The next morning the encampment broke up, and Gypsy-like, its members went different ways, possibly to again meet at some pre-arranged retreat the same night, and possibly to never again form another like vagabond assemblage.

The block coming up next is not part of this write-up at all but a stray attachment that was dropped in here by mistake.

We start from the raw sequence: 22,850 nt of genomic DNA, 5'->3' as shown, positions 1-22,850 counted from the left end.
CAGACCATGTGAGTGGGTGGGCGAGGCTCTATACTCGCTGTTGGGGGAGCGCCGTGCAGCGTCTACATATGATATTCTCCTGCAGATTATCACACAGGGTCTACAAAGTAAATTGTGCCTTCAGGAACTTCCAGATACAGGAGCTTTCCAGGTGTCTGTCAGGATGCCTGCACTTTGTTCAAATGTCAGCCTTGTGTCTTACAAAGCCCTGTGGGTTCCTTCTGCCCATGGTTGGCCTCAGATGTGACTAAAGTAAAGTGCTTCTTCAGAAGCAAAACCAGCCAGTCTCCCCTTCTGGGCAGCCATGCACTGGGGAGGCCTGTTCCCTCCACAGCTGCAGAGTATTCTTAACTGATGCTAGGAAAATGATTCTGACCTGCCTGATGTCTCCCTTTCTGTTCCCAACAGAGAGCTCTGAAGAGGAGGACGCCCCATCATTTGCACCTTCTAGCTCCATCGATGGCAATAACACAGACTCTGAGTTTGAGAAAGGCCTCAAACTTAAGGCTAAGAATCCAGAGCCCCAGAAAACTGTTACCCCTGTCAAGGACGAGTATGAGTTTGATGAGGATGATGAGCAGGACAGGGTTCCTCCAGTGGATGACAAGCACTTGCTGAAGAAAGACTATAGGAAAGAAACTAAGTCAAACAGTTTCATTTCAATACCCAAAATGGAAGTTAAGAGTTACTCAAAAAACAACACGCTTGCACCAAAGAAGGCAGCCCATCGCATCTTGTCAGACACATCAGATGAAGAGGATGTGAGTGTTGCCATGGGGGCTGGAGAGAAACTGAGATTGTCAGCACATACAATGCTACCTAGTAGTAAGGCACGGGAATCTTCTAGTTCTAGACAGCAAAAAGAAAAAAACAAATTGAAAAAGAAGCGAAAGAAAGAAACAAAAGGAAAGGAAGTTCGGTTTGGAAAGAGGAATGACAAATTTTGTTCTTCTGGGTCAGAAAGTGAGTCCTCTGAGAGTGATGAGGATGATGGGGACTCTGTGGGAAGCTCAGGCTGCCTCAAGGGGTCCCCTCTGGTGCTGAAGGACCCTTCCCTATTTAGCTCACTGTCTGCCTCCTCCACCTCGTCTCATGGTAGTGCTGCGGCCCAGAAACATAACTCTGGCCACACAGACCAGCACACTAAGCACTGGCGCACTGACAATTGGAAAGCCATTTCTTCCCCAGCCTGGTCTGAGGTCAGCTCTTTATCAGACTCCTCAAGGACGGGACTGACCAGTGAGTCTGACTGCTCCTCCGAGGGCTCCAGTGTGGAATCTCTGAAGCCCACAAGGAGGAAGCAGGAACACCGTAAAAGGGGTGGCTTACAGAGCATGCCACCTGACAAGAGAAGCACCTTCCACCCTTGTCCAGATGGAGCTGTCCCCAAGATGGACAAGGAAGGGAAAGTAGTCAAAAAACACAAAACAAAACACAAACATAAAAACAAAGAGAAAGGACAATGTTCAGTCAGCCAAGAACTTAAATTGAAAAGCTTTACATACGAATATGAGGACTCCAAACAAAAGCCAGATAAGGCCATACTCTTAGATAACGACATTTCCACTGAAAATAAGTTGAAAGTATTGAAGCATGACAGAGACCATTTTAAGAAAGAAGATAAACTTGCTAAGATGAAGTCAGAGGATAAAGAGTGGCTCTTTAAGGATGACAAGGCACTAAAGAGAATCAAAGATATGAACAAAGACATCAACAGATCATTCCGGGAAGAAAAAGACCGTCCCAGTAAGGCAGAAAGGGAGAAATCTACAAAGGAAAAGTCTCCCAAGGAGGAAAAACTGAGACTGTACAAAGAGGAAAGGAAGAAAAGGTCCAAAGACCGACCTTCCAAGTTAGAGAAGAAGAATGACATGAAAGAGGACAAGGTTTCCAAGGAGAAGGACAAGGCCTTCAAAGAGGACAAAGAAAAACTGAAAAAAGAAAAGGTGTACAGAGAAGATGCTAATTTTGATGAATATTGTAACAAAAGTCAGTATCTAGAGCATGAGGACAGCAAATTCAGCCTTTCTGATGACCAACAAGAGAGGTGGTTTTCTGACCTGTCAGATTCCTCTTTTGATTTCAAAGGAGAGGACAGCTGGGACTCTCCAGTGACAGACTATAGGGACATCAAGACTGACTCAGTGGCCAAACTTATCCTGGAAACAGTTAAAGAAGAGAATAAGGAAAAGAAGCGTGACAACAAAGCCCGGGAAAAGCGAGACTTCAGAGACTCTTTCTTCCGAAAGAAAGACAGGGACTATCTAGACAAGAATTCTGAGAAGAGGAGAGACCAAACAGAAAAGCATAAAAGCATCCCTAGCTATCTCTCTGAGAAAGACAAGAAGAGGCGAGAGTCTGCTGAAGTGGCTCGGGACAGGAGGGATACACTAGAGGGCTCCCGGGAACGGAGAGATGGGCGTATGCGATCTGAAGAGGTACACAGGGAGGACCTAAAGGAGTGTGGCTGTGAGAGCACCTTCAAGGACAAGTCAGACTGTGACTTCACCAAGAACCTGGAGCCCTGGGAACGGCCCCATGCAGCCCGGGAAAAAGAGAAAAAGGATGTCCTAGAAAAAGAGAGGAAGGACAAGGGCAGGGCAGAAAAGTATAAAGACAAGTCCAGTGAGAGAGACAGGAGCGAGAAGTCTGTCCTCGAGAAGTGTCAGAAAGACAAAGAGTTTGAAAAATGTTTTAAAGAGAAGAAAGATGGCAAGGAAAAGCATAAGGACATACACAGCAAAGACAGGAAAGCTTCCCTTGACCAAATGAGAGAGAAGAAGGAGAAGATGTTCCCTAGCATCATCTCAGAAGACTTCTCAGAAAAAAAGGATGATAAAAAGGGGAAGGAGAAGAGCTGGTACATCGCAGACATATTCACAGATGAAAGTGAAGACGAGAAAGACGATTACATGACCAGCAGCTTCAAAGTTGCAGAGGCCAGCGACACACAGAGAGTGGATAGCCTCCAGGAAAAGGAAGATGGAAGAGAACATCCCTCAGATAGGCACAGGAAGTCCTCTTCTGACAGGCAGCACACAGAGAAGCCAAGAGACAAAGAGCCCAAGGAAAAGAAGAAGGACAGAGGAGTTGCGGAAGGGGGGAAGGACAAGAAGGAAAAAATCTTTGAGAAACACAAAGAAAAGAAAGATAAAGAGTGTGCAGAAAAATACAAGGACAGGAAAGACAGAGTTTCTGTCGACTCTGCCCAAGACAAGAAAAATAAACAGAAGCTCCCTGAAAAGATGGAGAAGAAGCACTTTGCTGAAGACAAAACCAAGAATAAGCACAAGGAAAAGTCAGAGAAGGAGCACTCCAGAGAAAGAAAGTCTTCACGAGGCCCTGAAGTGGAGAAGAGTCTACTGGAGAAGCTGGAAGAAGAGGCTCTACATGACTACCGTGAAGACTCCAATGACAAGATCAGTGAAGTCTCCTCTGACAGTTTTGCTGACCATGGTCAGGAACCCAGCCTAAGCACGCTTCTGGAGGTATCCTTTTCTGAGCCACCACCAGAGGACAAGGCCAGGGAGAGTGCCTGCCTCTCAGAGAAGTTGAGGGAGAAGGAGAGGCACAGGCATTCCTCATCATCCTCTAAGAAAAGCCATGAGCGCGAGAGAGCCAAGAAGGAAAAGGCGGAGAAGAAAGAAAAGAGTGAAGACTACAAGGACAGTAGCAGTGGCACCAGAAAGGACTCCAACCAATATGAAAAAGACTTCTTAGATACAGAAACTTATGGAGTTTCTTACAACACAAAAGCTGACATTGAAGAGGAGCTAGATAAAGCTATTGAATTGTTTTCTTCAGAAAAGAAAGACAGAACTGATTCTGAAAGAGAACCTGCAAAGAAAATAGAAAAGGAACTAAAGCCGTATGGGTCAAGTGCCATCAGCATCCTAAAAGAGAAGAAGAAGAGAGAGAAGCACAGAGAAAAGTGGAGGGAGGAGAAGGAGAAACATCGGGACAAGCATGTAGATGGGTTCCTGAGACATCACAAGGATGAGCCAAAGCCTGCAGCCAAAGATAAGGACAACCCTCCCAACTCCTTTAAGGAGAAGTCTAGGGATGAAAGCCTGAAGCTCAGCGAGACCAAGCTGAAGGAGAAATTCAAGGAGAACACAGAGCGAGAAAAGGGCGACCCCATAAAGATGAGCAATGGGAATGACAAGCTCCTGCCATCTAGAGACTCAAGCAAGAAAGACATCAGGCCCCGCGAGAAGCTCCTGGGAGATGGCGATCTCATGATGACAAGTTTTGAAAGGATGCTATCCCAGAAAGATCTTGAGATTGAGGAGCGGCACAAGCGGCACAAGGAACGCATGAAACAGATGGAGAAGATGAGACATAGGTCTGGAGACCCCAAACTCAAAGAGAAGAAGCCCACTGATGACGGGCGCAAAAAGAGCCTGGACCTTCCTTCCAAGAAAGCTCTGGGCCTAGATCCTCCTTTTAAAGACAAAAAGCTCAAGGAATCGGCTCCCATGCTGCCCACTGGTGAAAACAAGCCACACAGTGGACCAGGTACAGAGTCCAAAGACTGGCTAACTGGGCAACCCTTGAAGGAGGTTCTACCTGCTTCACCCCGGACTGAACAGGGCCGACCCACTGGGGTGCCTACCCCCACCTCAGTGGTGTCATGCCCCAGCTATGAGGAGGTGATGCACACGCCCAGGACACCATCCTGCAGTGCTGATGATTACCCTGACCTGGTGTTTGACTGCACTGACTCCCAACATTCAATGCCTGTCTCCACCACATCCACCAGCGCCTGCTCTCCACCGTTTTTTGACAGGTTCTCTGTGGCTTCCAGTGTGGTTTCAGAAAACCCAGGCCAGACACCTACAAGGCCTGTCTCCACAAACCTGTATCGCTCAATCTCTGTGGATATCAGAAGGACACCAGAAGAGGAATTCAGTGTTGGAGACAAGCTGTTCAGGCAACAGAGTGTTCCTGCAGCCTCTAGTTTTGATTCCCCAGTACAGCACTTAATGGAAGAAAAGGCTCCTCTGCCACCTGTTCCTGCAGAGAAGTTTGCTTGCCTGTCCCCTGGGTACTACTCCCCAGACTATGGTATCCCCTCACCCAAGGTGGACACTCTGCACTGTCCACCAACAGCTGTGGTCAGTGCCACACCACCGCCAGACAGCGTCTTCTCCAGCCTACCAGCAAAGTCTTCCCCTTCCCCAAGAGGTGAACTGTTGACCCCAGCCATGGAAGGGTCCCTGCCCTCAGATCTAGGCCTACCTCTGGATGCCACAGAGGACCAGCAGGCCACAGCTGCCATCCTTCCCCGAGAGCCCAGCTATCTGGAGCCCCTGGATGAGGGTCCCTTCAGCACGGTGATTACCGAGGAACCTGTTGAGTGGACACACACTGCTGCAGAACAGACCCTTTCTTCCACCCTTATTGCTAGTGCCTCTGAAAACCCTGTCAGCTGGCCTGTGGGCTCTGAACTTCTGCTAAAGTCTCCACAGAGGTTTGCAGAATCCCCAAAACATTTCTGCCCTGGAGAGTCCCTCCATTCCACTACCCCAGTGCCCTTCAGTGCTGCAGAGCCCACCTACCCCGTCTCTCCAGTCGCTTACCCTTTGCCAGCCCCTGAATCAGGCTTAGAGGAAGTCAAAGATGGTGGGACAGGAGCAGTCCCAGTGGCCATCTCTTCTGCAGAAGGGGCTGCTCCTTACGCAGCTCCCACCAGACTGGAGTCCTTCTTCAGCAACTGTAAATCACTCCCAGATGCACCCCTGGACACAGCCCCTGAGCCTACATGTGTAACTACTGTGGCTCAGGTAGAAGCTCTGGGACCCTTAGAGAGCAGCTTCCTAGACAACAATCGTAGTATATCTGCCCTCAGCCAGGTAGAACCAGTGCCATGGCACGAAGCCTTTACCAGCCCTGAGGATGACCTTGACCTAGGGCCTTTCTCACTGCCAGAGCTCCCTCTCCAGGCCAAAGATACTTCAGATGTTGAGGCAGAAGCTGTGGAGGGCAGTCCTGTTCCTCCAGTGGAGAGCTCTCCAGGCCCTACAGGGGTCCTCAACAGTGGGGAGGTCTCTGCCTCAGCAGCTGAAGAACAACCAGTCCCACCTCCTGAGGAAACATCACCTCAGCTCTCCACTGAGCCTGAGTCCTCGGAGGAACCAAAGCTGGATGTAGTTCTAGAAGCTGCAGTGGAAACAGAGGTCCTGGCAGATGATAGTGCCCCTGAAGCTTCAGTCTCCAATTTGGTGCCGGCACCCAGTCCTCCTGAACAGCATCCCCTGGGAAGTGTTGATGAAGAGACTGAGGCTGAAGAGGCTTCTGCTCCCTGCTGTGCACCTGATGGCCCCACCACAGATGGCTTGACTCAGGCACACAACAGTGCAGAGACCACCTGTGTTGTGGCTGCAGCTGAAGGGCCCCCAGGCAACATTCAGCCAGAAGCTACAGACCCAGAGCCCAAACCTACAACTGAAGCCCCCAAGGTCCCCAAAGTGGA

In a strip of wood on the Darby road, near Philadelphia, and in a most picturesque spot, is a regular settlement of tramps, who live in the same place winter and summer. Sometimes a portion of them are away upon the road, but it always seems that others come from a mysterious somewhere to take their places; so that; though the members are ever changing, the number is nearly the same throughout the year. During the day they lounge around fires made of dry limbs gathered from the forest, and built between convenient crevices in the rocks. Sometimes they are singing, sometimes cooking, washing, or mending, and very often drinking. When they get out of provisions, they either take to the roads and beg or steal a supply from the farmers, or stroll into the meadows and gather mint and other herbs, or flowers, which they take into the city and sell for whatever they can get, the proceeds of which they usually invest in nine parts whiskey and one part food, and then, returning to camp, inaugurate a regular debauch, when they make the woods ring and ring again with songs and laughter. They have a cabin built of limbs of trees and bark for the more aristocratic of their number, but the majority sleep upon the ground, with any arrangement for protection which their ambition may suggest. One would naturally think that in time they would exhaust their resources and become starved out. But this is not the case. They fare well, and are apparently the happiest and jolliest dogs under the sun. They have women among them, many that yet bear the traces of beauty, and the men seem to show them a rude yet certain kind of respect, though of course these women are always ready for debauch and revelry. At nights, quite like the Gypsies, they lie about the fires, play cards, or sing and dance, and seem to enjoy themselves to the utmost. They have a sort of a leader, and also a woman who holds the relation of a semi-barbaric queen. All that is requisite for admission to this Druidical tribe is the certain evidences which a tramp or outcast wears; the lower you are, the more sure of a welcome you are. While you remain, you may have as good as they have, providing you show yourself willing, to assist to the extent of your ability. You may possibly pay your way with well-sung songs or well-told tales; but otherwise, you must do enough pilfering or begging to contribute your share to the common fund, or you must take to the road again of your own accord to avoid a broken head and summary ejection.